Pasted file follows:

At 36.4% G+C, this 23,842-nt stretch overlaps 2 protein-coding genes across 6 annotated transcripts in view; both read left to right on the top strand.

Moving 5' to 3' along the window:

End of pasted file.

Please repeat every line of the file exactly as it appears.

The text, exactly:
At 36.4% G+C, this 23,842-nt stretch overlaps 2 protein-coding genes across 6 annotated transcripts in view; both read left to right on the top strand.

Moving 5' to 3' along the window: